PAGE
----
CALIFORNIA — California may be 2,000 miles away, but college students there are beginning to see the effects of the Hosty v. Carter decision out of a federal appeals court in Illinois.
Decided by the 7th U.S. Circuit Court of Appeals in June, the Hosty decision held that the Supreme Court’s 1988 Hazelwood decision limiting high school student free expression rights could extend to college and university campuses.
Ten days after the decision, a memo was sent to presidents of the California State University system that included a discussion of the case’s possible impact on the Golden State.
“[T]he case appears to signal that CSU campuses may have more latitude than previously believed to censor the content of subsidized student newspapers, provided that there is an established practice of regularized content review and approval for pedagogical purposes,” wrote CSU general counsel Christine Helwick.
With 24 campuses and more than 400,000 students, the California State University system is the largest in the country.
A number of advisers and students at CSU schools who saw a copy of the memo said they are concerned about the future of student press freedom in their state — a state that generally is seen as supportive to free expression.
“We got kind of nervous,” said Brea Jones, a news editor for The Orion, the student newspaper at CSU-Chico. “We are not certain that CSU or our university in particular is really interested in censorship, but it alarms us that they would apply Hosty v. Carter to California universities.”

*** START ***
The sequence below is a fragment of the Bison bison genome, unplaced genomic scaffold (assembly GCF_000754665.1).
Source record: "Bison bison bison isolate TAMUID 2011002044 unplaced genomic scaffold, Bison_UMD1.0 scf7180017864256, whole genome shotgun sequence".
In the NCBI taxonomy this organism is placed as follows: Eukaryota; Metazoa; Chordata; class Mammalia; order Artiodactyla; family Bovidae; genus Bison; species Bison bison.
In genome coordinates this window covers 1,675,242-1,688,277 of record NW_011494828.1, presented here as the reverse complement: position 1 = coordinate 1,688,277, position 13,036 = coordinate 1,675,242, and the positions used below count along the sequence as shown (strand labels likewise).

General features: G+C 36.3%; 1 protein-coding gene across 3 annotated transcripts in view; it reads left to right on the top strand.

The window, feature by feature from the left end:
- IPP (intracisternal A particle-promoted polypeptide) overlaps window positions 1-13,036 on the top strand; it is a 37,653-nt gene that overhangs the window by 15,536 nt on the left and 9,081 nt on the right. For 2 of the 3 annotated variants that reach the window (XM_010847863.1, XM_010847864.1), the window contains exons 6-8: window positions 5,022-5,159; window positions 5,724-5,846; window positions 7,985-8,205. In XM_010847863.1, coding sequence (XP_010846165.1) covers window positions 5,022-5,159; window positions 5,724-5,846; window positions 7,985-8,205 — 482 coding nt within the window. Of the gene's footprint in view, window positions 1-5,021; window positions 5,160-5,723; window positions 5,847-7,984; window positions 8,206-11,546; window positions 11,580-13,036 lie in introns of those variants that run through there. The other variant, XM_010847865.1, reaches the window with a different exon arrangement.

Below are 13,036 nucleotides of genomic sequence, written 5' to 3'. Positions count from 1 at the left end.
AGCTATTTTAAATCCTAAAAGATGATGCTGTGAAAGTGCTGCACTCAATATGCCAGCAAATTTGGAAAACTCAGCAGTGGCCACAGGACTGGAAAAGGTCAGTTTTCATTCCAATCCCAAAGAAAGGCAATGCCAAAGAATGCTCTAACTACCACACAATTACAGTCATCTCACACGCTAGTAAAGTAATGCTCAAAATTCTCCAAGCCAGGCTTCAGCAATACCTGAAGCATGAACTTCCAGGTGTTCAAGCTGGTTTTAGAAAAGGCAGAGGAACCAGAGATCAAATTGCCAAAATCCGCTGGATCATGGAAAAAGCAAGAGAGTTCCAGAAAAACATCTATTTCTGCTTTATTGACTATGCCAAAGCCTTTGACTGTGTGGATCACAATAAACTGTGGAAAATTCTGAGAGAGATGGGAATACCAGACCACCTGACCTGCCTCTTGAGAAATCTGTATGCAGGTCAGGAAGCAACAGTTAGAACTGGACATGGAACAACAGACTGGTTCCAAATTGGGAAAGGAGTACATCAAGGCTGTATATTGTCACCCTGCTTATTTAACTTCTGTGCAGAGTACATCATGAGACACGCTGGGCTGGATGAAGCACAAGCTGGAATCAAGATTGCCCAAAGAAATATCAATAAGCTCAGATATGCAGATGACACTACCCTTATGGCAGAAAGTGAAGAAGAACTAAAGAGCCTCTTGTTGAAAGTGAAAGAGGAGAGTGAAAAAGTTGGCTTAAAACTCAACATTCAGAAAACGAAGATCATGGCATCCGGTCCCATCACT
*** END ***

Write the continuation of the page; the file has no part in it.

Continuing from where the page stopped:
Jones said her paper is in talks with CSU-Chico’s president to recognize its status as a “designated public forum,” which would exempt the paper from any effects the Hosty decision may have in California.
And, in light of the memo, media advisers across the state are encouraging their newspaper staffs to do the same, said Sylvia Fox, president of the California College Media Association.
“We are taking a proactive approach in helping the colleges get signed off as public forums,” Fox said. “We will be willing to step in to help any college whose administration is reluctant to recognize it.”
The court ruled in Hosty that censorship can include material that is “ungrammatical, poorly written, inadequately researched,” and “biased or prejudiced, vulgar or profane, or unsuitable for immature audiences,” as well as material that associates the school with “any position other than neutrality on matters of political controversy.” The student plaintiffs in Hosty have said they will ask the Supreme Court to hear the case.
Helwick said the memo was meant to be advice for CSU presidents. She was not aware the memo had been circulating around the state.
“I’m not opining on ‘here’s the state of the law.’ I’m just sending out clips to my clients,” she said. “We don’t know where California is going to go. [Hosty] is an interpretation that’s new, and it may be picked up by California.”
Fox said she isn’t aware of any presidents who have increased their oversight over student newspapers since the memo was sent, but that her group is “just trying to be proactive.”
“I am not getting any calls from advisers who are fearful that they will be censored, but we are trying to protect students’ rights right now,” she said. “I think most university presidents are clear that they want a vigorous free press.”
Dave Waddell, adviser to The Orion since 1996, agrees with Fox.
“There is a profound respect for a free, vigorous and responsible student press. I think it’s a good atmosphere,” he said of Chico State’s environment.
But Waddell said the attempt by his students to get their publication recognized as a public forum is “symbolic.”
And while Helwick noted in her memo that Hosty is from another jurisdiction and does not directly impact CSU, advisers believe they still have some reason to worry.
“I think California has pretty strong laws in it’s education code about protecting free speech of [high school and community college] students, so I was surprised,” Waddell said. “That’s the danger of those kind of decisions. You get people going off on all different kinds of tracts they shouldn’t be going down.”
-By Evan Mayor